BlackBerry or iPhone, Which is Better for Journalists? UK Reporters’ Tweets To Be Regulated, Social Media as ‘First Draft’ of History

For today’s serving of media and journalism stories, we have some insight into new tools of the trade for journalists and website copywriting services. We also have an interesting piece on the way social media shapes the way history is recorded through the media. And finally, we have some news from the UK, where journalists’ Twitter feeds will fall under increased editorial scrutiny.

It’s all the news fit to blog at Ebyline’s Daily Dose.

BlackBerry or iPhone, Which is Better for Journalists?

“Earlier this week we told you about the 10 best journalistic apps on theBlackBerry and iPhone, now it’s time to examine which is the better device for journalists. As you might expect, the answer really depends on the nature of your job. And with so many new smartphones being released, the BlackBerry and iPhone aren’t your only options…”

5 Document Collaboration Tools for the iPad

“Continuing our series on iPad apps for work, today we’ll look at document collaboration tools for the iPad….”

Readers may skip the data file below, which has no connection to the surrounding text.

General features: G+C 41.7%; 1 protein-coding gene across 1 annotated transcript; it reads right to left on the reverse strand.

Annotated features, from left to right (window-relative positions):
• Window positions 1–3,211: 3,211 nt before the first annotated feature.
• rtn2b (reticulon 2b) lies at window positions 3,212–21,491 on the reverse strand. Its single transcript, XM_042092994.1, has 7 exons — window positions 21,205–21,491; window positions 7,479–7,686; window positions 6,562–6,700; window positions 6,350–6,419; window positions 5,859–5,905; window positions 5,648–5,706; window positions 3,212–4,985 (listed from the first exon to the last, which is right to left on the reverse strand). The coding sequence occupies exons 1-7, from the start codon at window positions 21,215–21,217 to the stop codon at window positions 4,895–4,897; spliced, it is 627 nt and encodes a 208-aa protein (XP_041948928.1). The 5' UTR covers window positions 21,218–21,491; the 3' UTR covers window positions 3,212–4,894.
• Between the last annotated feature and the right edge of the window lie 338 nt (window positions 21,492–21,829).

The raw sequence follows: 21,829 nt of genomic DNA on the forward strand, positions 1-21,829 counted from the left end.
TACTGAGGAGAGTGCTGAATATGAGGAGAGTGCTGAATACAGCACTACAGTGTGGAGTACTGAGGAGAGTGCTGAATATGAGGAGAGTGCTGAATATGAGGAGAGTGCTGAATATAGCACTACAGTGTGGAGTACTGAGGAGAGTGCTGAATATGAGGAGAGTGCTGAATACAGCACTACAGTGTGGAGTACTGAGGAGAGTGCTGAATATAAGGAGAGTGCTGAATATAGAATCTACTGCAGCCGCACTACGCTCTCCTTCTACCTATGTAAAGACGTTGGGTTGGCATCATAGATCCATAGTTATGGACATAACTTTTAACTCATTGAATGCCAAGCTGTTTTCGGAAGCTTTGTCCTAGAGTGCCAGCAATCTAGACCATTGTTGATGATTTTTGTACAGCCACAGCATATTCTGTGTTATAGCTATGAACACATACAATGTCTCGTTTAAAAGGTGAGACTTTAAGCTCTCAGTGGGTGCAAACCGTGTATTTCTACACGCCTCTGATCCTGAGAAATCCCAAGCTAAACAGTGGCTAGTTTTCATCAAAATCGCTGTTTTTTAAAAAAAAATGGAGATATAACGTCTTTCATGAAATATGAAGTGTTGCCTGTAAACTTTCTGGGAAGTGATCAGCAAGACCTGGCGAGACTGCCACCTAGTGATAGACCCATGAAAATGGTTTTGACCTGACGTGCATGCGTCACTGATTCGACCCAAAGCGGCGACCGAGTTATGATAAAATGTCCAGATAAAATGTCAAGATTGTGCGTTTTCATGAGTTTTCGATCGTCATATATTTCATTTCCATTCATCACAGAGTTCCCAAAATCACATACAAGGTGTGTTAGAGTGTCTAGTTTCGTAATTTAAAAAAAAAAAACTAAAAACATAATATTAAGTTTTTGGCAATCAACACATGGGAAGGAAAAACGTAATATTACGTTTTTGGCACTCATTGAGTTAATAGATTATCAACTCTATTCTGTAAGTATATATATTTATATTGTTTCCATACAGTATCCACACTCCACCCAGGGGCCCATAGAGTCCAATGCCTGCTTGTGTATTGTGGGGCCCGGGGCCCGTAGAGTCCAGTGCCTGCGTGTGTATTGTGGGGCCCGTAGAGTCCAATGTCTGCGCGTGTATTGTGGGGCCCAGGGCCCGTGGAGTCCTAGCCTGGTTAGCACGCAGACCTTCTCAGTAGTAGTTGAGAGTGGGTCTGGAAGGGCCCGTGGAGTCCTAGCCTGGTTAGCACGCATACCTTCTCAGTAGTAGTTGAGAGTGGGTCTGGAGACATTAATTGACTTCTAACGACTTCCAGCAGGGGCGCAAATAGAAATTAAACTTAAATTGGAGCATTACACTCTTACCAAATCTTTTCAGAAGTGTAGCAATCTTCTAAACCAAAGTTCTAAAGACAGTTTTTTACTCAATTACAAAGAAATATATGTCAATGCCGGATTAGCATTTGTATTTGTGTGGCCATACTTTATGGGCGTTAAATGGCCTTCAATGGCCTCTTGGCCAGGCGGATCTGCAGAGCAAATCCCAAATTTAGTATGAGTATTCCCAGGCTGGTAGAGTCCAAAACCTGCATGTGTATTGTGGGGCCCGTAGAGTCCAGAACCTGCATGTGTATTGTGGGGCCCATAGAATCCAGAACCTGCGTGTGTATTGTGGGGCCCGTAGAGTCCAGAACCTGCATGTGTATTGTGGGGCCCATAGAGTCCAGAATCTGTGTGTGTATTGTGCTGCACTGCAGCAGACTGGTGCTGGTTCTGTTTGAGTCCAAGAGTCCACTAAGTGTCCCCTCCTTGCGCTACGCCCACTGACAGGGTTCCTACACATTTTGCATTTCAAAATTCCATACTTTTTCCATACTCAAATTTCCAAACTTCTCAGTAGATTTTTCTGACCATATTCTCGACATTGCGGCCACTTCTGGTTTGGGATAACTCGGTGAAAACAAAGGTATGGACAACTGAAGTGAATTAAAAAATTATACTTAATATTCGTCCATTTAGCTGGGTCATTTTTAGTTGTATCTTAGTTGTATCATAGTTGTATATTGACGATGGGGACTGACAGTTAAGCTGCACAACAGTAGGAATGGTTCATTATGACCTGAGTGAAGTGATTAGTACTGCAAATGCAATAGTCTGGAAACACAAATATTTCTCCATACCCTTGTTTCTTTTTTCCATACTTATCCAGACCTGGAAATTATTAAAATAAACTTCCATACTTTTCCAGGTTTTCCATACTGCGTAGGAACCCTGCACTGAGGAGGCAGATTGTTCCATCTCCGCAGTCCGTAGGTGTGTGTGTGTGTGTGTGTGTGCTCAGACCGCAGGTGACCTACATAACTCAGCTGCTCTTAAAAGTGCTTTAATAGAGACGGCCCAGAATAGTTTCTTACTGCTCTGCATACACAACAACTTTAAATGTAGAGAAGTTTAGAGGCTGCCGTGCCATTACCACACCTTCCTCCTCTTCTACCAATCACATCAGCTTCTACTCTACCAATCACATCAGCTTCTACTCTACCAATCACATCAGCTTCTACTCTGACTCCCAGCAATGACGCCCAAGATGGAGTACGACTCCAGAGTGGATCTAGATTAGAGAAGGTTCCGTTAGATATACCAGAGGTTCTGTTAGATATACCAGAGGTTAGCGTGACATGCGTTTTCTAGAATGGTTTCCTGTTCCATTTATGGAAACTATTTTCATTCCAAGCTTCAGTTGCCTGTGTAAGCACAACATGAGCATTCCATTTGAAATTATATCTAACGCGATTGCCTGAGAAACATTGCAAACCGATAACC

How Social Media Creates a Rough Draft of History

“Washington Post publisher Philip Graham famously described journalism as the “first rough draft of history” in a speech to Newsweek correspondents in 1963 — but as a new research paper from the Reuters Institute for the Study of Journalism notes, that role is increasingly being played by social media such as Twitter, Flickr, YouTube and Facebook. The latest example is the coverage of the Osama bin Laden raid, which triggered questions about whether the person sharing news via social media was a journalist or not. As the Reuters paper confirms, those kinds of questions are becoming increasingly moot, as journalism is distributed to anyone with a smartphone…”

UK Journalists’ Tweets To Be Regulated

“Reporter and newspaper Twitter feeds are expected to brought under the regulation of the Press Complaints Commission later this year, the first time the body has sought to consolidate social media messages under its remit. The PCC believes that some postings on Twitter are, in effect part of a “newspaper’s editorial product”, writings that its code of practice would otherwise cover if the same text appeared in print or on a newspaper website.”


Free Ebyline Guide

Don't Let a Bad Content Writer Damage Your Brand

The new content marketing basics anyone can use

Subscribe to the latest content strategies...

About Ebyline Staff

Ebyline connects quality content creators around the globe with brands, agencies and publishers in need of trusted, original content. Follow Ebyline on Twitter.